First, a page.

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Education in Europe - Nineteenth-and Twentieth-century Education

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In the nineteenth and the first half of the twentieth centuries, national governments introduced much change into the schools. Governments across western Europe decreed that all children, boys and girls, must go to school to a certain age, which was gradually raised. The schooling was not extensive; the elementary curriculum consisted of reading, writing, arithmetic, and, outside France, religion. Governments provided more, but never enough, schools and teachers. Nevertheless, the children of the working classes, the peasantry, and girls as a whole made impressive gains across western Europe in the nineteenth century. For example, a French law of 1882 required schooling for all boys and girls between the ages of six and thirteen. As a result, literacy rates in France for the whole population, men and women, rose from 60 percent in 1870 to 95 percent in 1900. Eastern Europe and Russia lagged behind but still made progress. State governments took control of schools from the churches but continued to teach Catholic or Protestant religious doctrine except in France. They added vernacular literature and national history in the secondary school without eliminating Latin. However, the secondary school classical curriculum remained the privilege of the children of the upper and professional classes and the only path to the university.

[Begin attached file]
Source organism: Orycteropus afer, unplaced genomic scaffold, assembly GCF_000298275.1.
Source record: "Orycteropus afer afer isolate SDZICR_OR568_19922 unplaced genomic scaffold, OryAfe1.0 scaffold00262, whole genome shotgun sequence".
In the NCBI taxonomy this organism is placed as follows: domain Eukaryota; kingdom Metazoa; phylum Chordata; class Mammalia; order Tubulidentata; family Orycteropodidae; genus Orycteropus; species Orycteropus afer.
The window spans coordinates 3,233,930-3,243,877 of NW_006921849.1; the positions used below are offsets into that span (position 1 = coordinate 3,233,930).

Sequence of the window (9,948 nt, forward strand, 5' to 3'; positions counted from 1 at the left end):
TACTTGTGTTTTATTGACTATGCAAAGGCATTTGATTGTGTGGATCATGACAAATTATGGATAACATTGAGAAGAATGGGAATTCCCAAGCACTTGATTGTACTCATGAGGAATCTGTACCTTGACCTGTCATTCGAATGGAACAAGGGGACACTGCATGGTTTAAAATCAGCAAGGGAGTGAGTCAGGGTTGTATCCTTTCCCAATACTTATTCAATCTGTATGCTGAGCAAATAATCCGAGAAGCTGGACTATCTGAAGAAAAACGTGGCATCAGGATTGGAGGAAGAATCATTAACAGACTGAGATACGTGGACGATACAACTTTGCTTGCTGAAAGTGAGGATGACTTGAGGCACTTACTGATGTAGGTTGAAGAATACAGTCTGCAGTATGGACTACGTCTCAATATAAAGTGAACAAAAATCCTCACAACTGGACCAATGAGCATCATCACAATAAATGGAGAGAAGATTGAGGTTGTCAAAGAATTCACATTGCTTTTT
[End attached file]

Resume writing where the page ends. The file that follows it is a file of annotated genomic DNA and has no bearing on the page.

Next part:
Late-nineteenth-and twentieth-century state schools pursued cultural, national, social, and ideological goals as well. Every national school system taught one version of the national language, that of its most accomplished authors, even though most children spoke regional dialects. They taught patriotic national history. For example, Italian schools, after the unification of the peninsula under one government in 1870, made a national hero of Giuseppe Garibaldi (1807–1882), the irregular military leader of the struggle for unification. Students across Europe wrote essays on patriotic topics. Governments believed that the primary purpose of universal elementary schooling was to raise honest, hardworking, useful citizens, devoted to family and country, but who would not rise above their station in life. The use of schools to teach political and social values reached its most extreme form in the schools of the Communist Soviet Union (1917–1991), Fascist Italy (1922–1943), and Nazi Germany (1933–1945). The ideology of the state, militarism, devotion to country, and loyalty to the regime were the order of the day in their schools.